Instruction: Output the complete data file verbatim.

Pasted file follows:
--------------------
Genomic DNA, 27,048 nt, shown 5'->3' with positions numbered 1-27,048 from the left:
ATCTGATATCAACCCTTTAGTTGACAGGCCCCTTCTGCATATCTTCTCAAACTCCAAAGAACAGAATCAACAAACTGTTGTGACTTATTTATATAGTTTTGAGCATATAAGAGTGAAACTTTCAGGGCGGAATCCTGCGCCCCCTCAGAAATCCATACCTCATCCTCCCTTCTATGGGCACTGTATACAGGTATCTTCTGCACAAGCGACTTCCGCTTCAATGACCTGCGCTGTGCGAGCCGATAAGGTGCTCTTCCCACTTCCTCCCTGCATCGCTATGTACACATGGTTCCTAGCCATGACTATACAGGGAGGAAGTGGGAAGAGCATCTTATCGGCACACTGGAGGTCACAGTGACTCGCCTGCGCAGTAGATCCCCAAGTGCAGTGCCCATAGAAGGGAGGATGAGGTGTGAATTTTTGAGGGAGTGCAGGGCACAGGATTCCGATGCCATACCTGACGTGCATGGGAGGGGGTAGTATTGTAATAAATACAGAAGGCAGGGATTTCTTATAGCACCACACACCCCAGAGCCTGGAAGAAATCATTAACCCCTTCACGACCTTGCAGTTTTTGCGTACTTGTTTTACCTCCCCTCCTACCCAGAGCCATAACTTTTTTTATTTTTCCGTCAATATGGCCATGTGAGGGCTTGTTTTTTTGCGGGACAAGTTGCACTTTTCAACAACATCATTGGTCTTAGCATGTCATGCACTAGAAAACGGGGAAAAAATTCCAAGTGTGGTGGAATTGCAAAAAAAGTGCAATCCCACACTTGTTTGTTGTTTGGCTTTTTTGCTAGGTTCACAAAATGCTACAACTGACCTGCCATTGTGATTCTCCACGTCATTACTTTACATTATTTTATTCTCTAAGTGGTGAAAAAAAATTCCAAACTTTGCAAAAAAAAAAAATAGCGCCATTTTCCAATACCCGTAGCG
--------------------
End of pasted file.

Genomic DNA, 27,048 nt, shown 5'->3' with positions numbered 1-27,048 from the left:
ATCTGATATCAACCCTTTAGTTGACAGGCCCCTTCTGCATATCTTCTCAAACTCCAAAGAACAGAATCAACAAACTGTTGTGACTTATTTATATAGTTTTGAGCATATAAGAGTGAAACTTTCAGGGCGGAATCCTGCGCCCCCTCAGAAATCCATACCTCATCCTCCCTTCTATGGGCACTGTATACAGGTATCTTCTGCACAAGCGACTTCCGCTTCAATGACCTGCGCTGTGCGAGCCGATAAGGTGCTCTTCCCACTTCCTCCCTGCATCGCTATGTACACATGGTTCCTAGCCATGACTATACAGGGAGGAAGTGGGAAGAGCATCTTATCGGCACACTGGAGGTCACAGTGACTCGCCTGCGCAGTAGATCCCCAAGTGCAGTGCCCATAGAAGGGAGGATGAGGTGTGAATTTTTGAGGGAGTGCAGGGCACAGGATTCCGATGCCATACCTGACGTGCATGGGAGGGGGTAGTATTGTAATAAATACAGAAGGCAGGGATTTCTTATAGCACCACACACCCCAGAGCCTGGAAGAAATCATTAACCCCTTCACGACCTTGCAGTTTTTGCGTACTTGTTTTACCTCCCCTCCTACCCAGAGCCATAACTTTTTTTATTTTTCCGTCAATATGGCCATGTGAGGGCTTGTTTTTTTGCGGGACAAGTTGCACTTTTCAACAACATCATTGGTCTTAGCATGTCATGCACTAGAAAACGGGGAAAAAATTCCAAGTGTGGTGGAATTGCAAAAAAAGTGCAATCCCACACTTGTTTGTTGTTTGGCTTTTTTGCTAGGTTCACAAAATGCTACAACTGACCTGCCATTGTGATTCTCCACGTCATTACTTTACATTATTTTATTCTCTAAGTGGTGAAAAAAAATTCCAAACTTTGCAAAAAAAAAAAATAGCGCCATTTTCCAATACCCGTAGCG